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May 15, 2018

If IT speaks in $$$, Finance will ‘get it’– and so will IT

If IT speaks in $, finance will get it and so will IT

Technology consultant Frost & Sullivan highlights that it is important for IT and finance leaders to fully understand one another, to “speak the same language,” so they can decide together which investments are best for the business.

Long gone are the days when IT and finance lived on different floors with occasional meetings fraught with territorial battles over resources. If enterprises are going to adapt to the speed of the idea economy and maintain their competitive edge, dev teams and ops teams need to collaborate to achieve competitive agility.

In a recent research paper, Frost & Sullivan highlights the differences between how IT managers normally think of investments in terms of budget and costs; primarily considering whether the approved budget can support a desired purchase, and how difficult it might be to request additional funding.

32% of IT decision makers surveyed by Frost & Sullivan cite “acquiring budget” as the top challenge to implementing IT transformation initiatives, with this perspective often fuelled by common myths regarding IT financial decisions. Such myths – which could be overcome through a closer relationship between developers and operations include the following:

  • Myth 1: CFOs just want to cut costs and not spend money. This isn’t true: It’s the CFO’s job to spend the company’s money wisely to achieve the best possible results. Communicating how an investment will deliver value for the business will help get the CFO on IT’s side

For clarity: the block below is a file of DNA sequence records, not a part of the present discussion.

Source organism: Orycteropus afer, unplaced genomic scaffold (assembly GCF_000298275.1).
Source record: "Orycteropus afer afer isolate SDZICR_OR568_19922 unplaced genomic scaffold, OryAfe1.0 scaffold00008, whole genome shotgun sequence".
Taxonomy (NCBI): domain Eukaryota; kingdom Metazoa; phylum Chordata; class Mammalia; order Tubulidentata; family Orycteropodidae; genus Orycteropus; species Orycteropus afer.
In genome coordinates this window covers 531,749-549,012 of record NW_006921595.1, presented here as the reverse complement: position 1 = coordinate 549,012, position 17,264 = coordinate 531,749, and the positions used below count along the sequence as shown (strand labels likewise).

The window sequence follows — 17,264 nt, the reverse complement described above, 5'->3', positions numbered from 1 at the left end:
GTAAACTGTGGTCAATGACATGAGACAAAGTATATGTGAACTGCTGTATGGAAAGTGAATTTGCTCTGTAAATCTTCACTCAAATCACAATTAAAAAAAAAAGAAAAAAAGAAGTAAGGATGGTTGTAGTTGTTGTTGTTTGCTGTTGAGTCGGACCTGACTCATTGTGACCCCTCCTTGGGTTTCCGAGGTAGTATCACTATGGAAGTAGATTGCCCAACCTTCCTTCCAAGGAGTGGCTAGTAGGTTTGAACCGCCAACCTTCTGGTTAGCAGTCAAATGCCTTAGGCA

• Myth 2: OpEx is more important than CapEx. Again – not true. While OpEx may be more flexible than CapEx, any proposal that is clear on what and how much value is delivered should be considered.
  • Myth 3: Leasing is better than ownership. Wrong again – not least because there are so many differing leasing and ownership variations in the market that it’s easy to find an innovative usage-based payment option that provides flexible ownership terms.
  • Myth 4: Everything’s moving to cloud, so there’s no point in data centre investment. This one’s not true because enterprises are choosing hybrid models, with the likes of critical financial workloads and sensitive databases remaining in premises-based data-centres for the near future.
  • Myth 5: Public cloud is the cheapest option for running a workload. While on-demand pay-per-use cloud will have a place in nearly every company’s future, operating costs vary on differing workload requirements. Being clear about the costs to run different workloads in various environment and deployment models will make and investment case more compelling to the CFO.
  • Myth 6: Public cloud eliminates management and administrative costs. It’s true that every service, no matter where it’s found, needs to be managed. Frost & Sullivan found that 61% of IT decision makers estimate that for every $1 they spend on IaaS, they spend more than $3 on managing that service. Finding ways to manage flexible staff to maintain optimal infrastructure is key to managing this element.

The research paper suggests three tenets for IT and finance to better engage with one another: accept that change is a constant, that hybrid is a way of life, and that the enterprise must retain control over IT resources, because in a digital world, no matter your industry, technology is embedded in business.

Simply put, understanding the strengths and challenges posed by each type of infrastructure in meeting your business goals can help you build a business case that both the IT and the finance organisations can support. Identify your primary business goals, and calculate the value contributed by each infrastructure type.

 

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